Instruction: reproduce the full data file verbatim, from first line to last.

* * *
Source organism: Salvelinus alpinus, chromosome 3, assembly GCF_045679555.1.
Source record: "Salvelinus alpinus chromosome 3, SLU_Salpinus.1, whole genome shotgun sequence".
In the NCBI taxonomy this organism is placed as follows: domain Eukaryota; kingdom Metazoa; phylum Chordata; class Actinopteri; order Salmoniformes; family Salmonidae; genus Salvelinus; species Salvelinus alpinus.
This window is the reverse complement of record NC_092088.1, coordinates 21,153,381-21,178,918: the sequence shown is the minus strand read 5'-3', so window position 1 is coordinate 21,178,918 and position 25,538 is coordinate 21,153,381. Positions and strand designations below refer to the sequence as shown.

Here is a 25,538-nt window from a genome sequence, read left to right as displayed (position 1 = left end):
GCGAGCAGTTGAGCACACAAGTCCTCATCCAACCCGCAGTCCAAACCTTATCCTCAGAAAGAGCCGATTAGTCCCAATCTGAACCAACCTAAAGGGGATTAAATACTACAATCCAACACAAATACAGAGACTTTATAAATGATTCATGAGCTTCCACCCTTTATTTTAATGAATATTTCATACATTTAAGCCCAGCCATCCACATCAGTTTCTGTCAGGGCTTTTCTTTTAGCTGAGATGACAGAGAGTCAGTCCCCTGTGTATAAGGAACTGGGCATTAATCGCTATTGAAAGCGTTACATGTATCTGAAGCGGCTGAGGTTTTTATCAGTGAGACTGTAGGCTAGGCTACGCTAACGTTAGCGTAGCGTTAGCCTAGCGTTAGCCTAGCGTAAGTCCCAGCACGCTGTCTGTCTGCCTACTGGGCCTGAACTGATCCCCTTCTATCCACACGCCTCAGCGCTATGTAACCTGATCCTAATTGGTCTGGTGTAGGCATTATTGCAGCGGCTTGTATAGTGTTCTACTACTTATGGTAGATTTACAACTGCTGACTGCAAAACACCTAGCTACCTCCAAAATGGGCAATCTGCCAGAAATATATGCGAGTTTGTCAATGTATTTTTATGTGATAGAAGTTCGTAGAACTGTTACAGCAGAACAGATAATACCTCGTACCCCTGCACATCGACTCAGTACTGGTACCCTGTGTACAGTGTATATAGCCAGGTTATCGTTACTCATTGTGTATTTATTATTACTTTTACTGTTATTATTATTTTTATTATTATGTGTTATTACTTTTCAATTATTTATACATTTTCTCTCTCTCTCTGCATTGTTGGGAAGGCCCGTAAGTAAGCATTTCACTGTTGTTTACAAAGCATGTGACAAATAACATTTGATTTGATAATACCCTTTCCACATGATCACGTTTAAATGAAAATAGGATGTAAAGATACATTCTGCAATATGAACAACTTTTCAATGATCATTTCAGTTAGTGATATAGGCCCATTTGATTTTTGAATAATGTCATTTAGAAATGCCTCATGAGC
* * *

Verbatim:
Source organism: Salvelinus alpinus, chromosome 3, assembly GCF_045679555.1.
Source record: "Salvelinus alpinus chromosome 3, SLU_Salpinus.1, whole genome shotgun sequence".
In the NCBI taxonomy this organism is placed as follows: domain Eukaryota; kingdom Metazoa; phylum Chordata; class Actinopteri; order Salmoniformes; family Salmonidae; genus Salvelinus; species Salvelinus alpinus.
This window is the reverse complement of record NC_092088.1, coordinates 21,153,381-21,178,918: the sequence shown is the minus strand read 5'-3', so window position 1 is coordinate 21,178,918 and position 25,538 is coordinate 21,153,381. Positions and strand designations below refer to the sequence as shown.

Here is a 25,538-nt window from a genome sequence, read left to right as displayed (position 1 = left end):
GCGAGCAGTTGAGCACACAAGTCCTCATCCAACCCGCAGTCCAAACCTTATCCTCAGAAAGAGCCGATTAGTCCCAATCTGAACCAACCTAAAGGGGATTAAATACTACAATCCAACACAAATACAGAGACTTTATAAATGATTCATGAGCTTCCACCCTTTATTTTAATGAATATTTCATACATTTAAGCCCAGCCATCCACATCAGTTTCTGTCAGGGCTTTTCTTTTAGCTGAGATGACAGAGAGTCAGTCCCCTGTGTATAAGGAACTGGGCATTAATCGCTATTGAAAGCGTTACATGTATCTGAAGCGGCTGAGGTTTTTATCAGTGAGACTGTAGGCTAGGCTACGCTAACGTTAGCGTAGCGTTAGCCTAGCGTTAGCCTAGCGTAAGTCCCAGCACGCTGTCTGTCTGCCTACTGGGCCTGAACTGATCCCCTTCTATCCACACGCCTCAGCGCTATGTAACCTGATCCTAATTGGTCTGGTGTAGGCATTATTGCAGCGGCTTGTATAGTGTTCTACTACTTATGGTAGATTTACAACTGCTGACTGCAAAACACCTAGCTACCTCCAAAATGGGCAATCTGCCAGAAATATATGCGAGTTTGTCAATGTATTTTTATGTGATAGAAGTTCGTAGAACTGTTACAGCAGAACAGATAATACCTCGTACCCCTGCACATCGACTCAGTACTGGTACCCTGTGTACAGTGTATATAGCCAGGTTATCGTTACTCATTGTGTATTTATTATTACTTTTACTGTTATTATTATTTTTATTATTATGTGTTATTACTTTTCAATTATTTATACATTTTCTCTCTCTCTCTGCATTGTTGGGAAGGCCCGTAAGTAAGCATTTCACTGTTGTTTACAAAGCATGTGACAAATAACATTTGATTTGATAATACCCTTTCCACATGATCACGTTTAAATGAAAATAGGATGTAAAGATACATTCTGCAATATGAACAACTTTTCAATGATCATTTCAGTTAGTGATATAGGCCCATTTGATTTTTGAATAATGTCATTTAGAAATGCCTCATGAGC